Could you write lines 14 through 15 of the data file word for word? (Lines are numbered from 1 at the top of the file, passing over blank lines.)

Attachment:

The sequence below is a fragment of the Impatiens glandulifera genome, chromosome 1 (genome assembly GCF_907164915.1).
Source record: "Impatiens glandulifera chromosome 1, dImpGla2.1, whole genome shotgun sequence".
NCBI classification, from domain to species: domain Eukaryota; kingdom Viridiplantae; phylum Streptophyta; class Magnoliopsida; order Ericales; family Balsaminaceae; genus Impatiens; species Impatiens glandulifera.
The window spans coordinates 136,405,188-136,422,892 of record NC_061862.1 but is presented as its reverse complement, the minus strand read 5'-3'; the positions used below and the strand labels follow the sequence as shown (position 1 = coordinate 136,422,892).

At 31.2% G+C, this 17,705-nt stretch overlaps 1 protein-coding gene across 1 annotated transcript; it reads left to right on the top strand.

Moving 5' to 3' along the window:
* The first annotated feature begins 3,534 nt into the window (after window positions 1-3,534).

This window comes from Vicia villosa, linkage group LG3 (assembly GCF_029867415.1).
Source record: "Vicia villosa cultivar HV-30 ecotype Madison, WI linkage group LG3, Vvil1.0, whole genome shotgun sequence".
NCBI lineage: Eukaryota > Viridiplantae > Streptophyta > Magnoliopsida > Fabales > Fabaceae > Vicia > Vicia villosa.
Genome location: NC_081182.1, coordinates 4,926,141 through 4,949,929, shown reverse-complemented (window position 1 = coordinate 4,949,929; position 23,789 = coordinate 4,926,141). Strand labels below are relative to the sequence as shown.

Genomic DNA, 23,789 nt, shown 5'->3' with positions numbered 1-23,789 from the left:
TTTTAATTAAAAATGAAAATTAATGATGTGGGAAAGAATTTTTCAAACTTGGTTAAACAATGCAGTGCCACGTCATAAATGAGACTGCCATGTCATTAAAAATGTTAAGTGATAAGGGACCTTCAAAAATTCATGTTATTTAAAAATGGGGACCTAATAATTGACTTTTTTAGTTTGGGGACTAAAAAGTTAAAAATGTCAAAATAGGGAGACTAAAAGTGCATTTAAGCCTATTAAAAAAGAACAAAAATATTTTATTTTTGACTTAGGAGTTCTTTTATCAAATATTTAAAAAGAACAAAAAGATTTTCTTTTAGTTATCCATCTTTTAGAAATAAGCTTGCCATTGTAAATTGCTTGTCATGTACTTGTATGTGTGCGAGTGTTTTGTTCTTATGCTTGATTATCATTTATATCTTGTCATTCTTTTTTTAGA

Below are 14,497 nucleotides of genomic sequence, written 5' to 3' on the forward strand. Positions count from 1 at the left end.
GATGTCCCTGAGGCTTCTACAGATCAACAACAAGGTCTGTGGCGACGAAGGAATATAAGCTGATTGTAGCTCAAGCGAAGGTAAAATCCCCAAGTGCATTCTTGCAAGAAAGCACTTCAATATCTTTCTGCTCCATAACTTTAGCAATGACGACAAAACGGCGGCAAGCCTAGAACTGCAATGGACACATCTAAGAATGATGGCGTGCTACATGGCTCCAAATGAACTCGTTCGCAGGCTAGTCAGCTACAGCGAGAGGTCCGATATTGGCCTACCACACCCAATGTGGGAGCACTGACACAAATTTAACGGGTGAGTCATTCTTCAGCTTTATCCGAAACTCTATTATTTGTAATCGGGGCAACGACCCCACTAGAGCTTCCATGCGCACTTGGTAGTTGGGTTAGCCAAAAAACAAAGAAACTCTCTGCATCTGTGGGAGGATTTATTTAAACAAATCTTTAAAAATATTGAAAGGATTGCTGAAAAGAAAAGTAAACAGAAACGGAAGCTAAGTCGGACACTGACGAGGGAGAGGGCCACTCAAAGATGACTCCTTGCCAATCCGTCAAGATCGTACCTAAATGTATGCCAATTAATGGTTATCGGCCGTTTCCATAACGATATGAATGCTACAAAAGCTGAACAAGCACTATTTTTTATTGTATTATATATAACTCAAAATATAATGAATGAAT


Below are 14,497 nucleotides of genomic sequence, written 5' to 3' on the forward strand. Positions count from 1 at the left end.
GATGTCCCTGAGGCTTCTACAGATCAACAACAAGGTCTGTGGCGACGAAGGAATATAAGCTGATTGTAGCTCAAGCGAAGGTAAAATCCCCAAGTGCATTCTTGCAAGAAAGCACTTCAATATCTTTCTGCTCCATAACTTTAGCAATGACGACAAAACGGCGGCAAGCCTAGAACTGCAATGGACACATCTAAGAATGATGGCGTGCTACATGGCTCCAAATGAACTCGTTCGCAGGCTAGTCAGCTACAGCGAGAGGTCCGATATTGGCCTACCACACCCAATGTGGGAGCACTGACACAAATTTAACGGGTGAGTCATTCTTCAGCTTTATCCGAAACTCTATTATTTGTAATCGGGGCAACGACCCCACTAGAGCTTCCATGCGCACTTGGTAGTTGGGTTAGCCAAAAAACAAAGAAACTCTCTGCATCTGTGGGAGGATTTATTTAAACAAATCTTTAAAAATATTGAAAGGATTGCTGAAAAGAAAAGTAAACAGAAACGGAAGCTAAGTCGGACACTGACGAGGGAGAGGGCCACTCAAAGATGACTCCTTGCCAATCCGTCAAGATCGTACCTAAATGTATGCCAATTAATGGTTATCGGCCGTTTCCATAACGATATGAATGCTACAAAAGCTGAACAAGCACTATTTTTTATTGTATTATATATAACTCAAAATATAATGAATGAAT